What’s a merchant ID and how to protect it?
How do the funds from a customer’s bank account make it from the customer’s bank to your merchant account after a transaction? How do all the different parties involved make sure that the money ends up in the right place? Your merchant ID, MID, is the key player in this process, and we are about to discover what MID is and how you can protect it.
What is a Merchant ID?
A merchant ID is a unique set of digests assigned to merchants by their payment system processors (PSPs). Known as a MID, the code is transmitted along with cardholder data to involved financial institutions for future transaction reconciliation. The assigned MID allows identifying a merchant’s financial activity when communicating with a processor and other parties.
How do you get a Merchant ID?
A merchant receives a MID while opening a merchant account at an acquiring bank upon the business verification process. For it, a merchant provides such documents a Taxpayer Identification Number, certificate of incumbency, names of the business owners, license (if needed), etc.
Note that a merchant ID isn’t required when processing payments through specific PSPs. However, having it is a general rule of thumb. It is in your best interest to keep the MID number secure. When in the hands of a fraudster, it can be used to process fraudulent transactions. Therefore, make sure not to share this information, and even if ever needed, hide the MID in the documents you send to the third party.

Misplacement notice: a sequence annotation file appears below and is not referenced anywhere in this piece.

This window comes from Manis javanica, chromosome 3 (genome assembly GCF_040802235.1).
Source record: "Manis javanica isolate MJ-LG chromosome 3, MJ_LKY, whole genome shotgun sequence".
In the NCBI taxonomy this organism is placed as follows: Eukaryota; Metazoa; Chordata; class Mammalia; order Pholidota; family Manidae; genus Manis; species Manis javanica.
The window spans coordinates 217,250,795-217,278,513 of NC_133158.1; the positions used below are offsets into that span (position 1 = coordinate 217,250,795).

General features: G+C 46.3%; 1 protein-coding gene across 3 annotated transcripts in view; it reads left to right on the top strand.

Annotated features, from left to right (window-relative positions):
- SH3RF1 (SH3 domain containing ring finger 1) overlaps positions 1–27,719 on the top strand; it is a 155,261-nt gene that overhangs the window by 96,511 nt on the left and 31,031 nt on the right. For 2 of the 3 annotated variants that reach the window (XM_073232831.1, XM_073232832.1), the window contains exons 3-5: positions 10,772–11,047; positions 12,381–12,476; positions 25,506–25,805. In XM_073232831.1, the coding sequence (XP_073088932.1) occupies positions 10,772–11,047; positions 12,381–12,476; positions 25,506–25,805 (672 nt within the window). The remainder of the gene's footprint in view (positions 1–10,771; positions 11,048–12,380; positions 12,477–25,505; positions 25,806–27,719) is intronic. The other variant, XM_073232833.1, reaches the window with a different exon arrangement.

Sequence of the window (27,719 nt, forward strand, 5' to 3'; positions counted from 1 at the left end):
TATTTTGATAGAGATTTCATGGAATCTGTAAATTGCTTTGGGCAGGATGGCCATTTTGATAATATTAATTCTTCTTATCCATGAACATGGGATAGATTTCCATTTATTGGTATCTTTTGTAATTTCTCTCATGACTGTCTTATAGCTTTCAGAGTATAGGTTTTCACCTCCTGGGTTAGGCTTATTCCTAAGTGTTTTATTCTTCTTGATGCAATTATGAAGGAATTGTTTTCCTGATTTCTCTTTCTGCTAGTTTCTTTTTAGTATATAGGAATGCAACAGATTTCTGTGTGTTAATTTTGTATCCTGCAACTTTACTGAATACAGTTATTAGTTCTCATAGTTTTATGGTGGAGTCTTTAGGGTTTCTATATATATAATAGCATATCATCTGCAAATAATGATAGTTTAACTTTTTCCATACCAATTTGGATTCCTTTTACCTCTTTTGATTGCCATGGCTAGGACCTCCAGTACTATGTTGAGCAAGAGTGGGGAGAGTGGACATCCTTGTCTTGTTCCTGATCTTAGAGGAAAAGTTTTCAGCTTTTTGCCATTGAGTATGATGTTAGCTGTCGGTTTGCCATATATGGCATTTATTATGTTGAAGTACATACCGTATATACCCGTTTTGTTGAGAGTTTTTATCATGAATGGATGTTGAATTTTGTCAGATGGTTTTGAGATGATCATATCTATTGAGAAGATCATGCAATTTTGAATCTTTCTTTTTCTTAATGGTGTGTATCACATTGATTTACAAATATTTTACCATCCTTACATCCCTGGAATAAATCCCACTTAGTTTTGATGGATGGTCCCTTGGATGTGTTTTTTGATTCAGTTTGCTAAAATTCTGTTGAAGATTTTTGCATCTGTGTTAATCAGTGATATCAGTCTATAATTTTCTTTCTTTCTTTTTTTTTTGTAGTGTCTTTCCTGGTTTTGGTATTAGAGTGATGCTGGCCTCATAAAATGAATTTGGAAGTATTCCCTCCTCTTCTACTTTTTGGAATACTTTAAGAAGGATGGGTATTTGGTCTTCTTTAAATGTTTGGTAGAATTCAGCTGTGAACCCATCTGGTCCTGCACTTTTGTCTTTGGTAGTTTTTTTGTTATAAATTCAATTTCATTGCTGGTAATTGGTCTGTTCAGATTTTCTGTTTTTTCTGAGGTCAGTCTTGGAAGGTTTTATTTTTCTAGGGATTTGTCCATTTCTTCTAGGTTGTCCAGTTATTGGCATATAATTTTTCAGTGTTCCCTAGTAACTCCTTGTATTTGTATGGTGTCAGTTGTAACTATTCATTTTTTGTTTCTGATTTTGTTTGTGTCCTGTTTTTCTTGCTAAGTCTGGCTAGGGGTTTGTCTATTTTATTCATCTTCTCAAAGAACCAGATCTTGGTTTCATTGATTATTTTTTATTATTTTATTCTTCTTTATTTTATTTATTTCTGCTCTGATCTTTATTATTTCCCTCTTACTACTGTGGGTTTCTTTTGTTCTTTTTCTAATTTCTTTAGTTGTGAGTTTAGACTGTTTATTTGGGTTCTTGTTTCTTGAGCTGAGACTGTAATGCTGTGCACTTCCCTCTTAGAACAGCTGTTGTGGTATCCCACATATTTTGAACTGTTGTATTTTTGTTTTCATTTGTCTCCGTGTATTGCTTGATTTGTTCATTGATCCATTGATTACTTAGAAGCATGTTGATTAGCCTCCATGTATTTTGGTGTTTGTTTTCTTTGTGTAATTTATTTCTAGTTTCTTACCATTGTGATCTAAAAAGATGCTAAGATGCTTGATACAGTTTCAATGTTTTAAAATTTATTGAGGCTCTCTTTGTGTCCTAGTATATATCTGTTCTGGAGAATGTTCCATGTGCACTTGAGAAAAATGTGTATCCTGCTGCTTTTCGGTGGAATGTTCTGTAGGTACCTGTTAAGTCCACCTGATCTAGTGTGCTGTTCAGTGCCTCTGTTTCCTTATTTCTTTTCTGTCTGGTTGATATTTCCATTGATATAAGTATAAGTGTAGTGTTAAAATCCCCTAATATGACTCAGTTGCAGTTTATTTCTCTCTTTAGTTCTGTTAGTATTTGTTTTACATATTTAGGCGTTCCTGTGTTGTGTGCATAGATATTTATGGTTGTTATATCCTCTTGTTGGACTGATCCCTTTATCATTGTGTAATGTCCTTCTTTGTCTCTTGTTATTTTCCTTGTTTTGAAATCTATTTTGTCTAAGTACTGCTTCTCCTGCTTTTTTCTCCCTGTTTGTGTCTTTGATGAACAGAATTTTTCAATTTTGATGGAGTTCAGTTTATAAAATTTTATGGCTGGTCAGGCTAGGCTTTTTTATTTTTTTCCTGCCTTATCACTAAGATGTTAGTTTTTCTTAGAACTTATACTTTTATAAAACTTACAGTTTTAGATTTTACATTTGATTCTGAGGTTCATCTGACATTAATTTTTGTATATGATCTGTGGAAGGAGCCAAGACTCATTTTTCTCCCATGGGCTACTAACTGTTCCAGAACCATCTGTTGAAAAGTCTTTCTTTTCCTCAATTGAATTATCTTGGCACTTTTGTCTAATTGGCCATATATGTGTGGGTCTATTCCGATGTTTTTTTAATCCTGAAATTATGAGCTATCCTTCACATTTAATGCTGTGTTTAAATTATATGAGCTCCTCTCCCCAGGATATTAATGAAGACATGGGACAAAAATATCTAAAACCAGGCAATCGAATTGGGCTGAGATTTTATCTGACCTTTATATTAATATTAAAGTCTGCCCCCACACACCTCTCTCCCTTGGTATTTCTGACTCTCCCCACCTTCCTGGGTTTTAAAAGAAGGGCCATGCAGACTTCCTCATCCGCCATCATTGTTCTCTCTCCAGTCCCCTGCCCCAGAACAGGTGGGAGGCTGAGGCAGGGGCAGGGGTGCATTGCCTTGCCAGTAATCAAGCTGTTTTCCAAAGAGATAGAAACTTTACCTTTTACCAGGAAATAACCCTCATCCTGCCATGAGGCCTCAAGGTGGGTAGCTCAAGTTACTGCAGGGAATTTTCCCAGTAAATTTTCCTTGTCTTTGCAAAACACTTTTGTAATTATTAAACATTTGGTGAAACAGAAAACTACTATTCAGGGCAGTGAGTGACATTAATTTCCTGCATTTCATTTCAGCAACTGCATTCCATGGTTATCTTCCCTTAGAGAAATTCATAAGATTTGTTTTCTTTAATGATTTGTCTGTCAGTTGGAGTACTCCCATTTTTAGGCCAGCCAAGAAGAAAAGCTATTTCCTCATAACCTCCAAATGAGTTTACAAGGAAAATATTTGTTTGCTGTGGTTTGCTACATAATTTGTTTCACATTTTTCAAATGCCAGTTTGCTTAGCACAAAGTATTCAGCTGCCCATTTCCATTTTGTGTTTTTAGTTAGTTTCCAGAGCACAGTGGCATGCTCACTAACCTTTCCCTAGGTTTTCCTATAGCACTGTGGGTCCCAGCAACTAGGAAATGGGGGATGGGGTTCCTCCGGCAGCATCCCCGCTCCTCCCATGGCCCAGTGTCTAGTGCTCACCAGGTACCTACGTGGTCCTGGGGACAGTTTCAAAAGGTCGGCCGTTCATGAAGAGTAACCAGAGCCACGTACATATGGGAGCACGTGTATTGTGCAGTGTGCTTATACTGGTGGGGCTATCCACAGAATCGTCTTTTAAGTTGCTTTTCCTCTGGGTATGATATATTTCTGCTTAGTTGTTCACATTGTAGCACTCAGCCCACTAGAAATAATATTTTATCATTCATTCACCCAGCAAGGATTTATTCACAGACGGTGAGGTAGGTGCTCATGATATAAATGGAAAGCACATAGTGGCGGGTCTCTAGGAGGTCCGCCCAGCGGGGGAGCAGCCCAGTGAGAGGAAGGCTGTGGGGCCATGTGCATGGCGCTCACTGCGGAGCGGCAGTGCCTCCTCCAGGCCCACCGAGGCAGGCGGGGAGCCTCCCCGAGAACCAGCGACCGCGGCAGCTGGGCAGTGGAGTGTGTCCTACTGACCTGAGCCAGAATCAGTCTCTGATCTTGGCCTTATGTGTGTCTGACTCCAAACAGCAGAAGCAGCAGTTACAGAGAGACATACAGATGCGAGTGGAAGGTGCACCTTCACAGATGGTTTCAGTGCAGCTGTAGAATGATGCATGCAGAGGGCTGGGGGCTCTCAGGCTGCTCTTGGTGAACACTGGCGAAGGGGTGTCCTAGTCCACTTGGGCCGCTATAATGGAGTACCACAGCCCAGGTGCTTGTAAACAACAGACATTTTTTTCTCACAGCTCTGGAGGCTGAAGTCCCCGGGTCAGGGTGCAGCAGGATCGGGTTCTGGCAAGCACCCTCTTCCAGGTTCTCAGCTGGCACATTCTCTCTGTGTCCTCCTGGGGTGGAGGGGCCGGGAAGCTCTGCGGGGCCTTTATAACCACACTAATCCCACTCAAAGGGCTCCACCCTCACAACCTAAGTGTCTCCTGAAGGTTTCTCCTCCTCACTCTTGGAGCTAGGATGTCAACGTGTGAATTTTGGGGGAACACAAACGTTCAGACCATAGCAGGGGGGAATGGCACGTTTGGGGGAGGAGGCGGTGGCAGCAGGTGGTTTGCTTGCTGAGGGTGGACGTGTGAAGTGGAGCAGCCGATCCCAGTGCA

Can a merchant have multiple MIDs?
Yes, he can have multiple MIDs. However, a single merchant ID is usually enough for average business payment processing. To better understand the reasons, let’s analyze the difference between a MID and a TID.
TID means the terminal identification number. A merchant has a unique TID per each of the card terminals he uses. However, all of the TIDs are grouped together under a single MID. Businesses with several merchant accounts still have them grouped under the same merchant identification number.
Why then do some merchants have multiple MIDs?
Usually, it’s for accounting purposes. Businesses with various sales channels like restaurants, hotels, or multichannel retail stores get a unique MID for each individual revenue stream. That helps to keep track of where finances came from. Once again, most businesses are fine with a single MID only.
Can a merchant lose his MID number?
Yes, that happens too. But before we dive into it, let’s see the difference between a hold and some long-term actions against your merchant account.
The payment provider has a right to partially withhold transaction funds in case of suspicious account activity. It’s a common practice since suspicious activity often signals a potential spike in chargeback volume. The hold is usually temporary. Yet, your processor can also make it permanent in the form of a merchant account reserve. Unfortunately, such an outcome is quite common among high-risk businesses.
In case of an account hold, you’ll still be able to process new transactions. That’s a core difference between an account hold and a freeze of your merchant ID. A processing freeze takes place when your PSP temporarily prevents you from accepting credit card payments. That might occur if your chargeback ratio gets way too close to the Visa and MasterCard chargeback threshold.
It’s an unpleasant scenario for brick-and-mortar businesses as their payment options will be limited to cash only. Yet, it’s the worst outcome possible for e-commerce merchants. The only solution is to accept payment through electronic aggregators like PayPal.